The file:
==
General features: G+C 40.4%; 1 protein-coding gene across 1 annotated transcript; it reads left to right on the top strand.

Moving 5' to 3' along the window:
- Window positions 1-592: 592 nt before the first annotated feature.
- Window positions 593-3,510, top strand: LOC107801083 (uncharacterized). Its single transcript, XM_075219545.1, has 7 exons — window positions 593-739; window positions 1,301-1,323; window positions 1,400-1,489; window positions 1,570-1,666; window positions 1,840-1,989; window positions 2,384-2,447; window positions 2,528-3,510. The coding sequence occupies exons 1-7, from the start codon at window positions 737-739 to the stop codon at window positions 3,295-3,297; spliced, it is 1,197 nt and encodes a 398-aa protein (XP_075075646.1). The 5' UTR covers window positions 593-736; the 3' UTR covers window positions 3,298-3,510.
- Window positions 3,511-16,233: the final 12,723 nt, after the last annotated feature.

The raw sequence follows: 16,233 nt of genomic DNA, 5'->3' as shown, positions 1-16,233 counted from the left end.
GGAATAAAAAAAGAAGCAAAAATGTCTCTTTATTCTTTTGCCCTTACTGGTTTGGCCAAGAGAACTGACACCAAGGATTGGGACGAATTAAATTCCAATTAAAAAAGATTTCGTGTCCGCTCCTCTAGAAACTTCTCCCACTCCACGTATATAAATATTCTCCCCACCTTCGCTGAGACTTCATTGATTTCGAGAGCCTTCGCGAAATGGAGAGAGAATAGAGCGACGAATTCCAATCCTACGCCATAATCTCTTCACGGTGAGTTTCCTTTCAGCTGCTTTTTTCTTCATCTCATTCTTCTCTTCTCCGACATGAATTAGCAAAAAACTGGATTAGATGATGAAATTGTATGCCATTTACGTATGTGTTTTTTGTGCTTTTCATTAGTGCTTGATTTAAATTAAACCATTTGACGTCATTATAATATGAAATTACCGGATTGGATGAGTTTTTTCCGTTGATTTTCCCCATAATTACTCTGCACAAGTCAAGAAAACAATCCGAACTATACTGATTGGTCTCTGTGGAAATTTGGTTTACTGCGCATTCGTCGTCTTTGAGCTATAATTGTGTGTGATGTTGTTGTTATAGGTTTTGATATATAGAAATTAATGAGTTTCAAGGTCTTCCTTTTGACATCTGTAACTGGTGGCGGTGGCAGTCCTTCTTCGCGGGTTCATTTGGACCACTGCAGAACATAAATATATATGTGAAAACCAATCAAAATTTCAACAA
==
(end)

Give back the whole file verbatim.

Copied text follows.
General features: G+C 40.4%; 1 protein-coding gene across 1 annotated transcript; it reads left to right on the top strand.

Moving 5' to 3' along the window:
- Window positions 1-592: 592 nt before the first annotated feature.
- Window positions 593-3,510, top strand: LOC107801083 (uncharacterized). Its single transcript, XM_075219545.1, has 7 exons — window positions 593-739; window positions 1,301-1,323; window positions 1,400-1,489; window positions 1,570-1,666; window positions 1,840-1,989; window positions 2,384-2,447; window positions 2,528-3,510. The coding sequence occupies exons 1-7, from the start codon at window positions 737-739 to the stop codon at window positions 3,295-3,297; spliced, it is 1,197 nt and encodes a 398-aa protein (XP_075075646.1). The 5' UTR covers window positions 593-736; the 3' UTR covers window positions 3,298-3,510.
- Window positions 3,511-16,233: the final 12,723 nt, after the last annotated feature.

The raw sequence follows: 16,233 nt of genomic DNA, 5'->3' as shown, positions 1-16,233 counted from the left end.
GGAATAAAAAAAGAAGCAAAAATGTCTCTTTATTCTTTTGCCCTTACTGGTTTGGCCAAGAGAACTGACACCAAGGATTGGGACGAATTAAATTCCAATTAAAAAAGATTTCGTGTCCGCTCCTCTAGAAACTTCTCCCACTCCACGTATATAAATATTCTCCCCACCTTCGCTGAGACTTCATTGATTTCGAGAGCCTTCGCGAAATGGAGAGAGAATAGAGCGACGAATTCCAATCCTACGCCATAATCTCTTCACGGTGAGTTTCCTTTCAGCTGCTTTTTTCTTCATCTCATTCTTCTCTTCTCCGACATGAATTAGCAAAAAACTGGATTAGATGATGAAATTGTATGCCATTTACGTATGTGTTTTTTGTGCTTTTCATTAGTGCTTGATTTAAATTAAACCATTTGACGTCATTATAATATGAAATTACCGGATTGGATGAGTTTTTTCCGTTGATTTTCCCCATAATTACTCTGCACAAGTCAAGAAAACAATCCGAACTATACTGATTGGTCTCTGTGGAAATTTGGTTTACTGCGCATTCGTCGTCTTTGAGCTATAATTGTGTGTGATGTTGTTGTTATAGGTTTTGATATATAGAAATTAATGAGTTTCAAGGTCTTCCTTTTGACATCTGTAACTGGTGGCGGTGGCAGTCCTTCTTCGCGGGTTCATTTGGACCACTGCAGAACATAAATATATATGTGAAAACCAATCAAAATTTCAACAA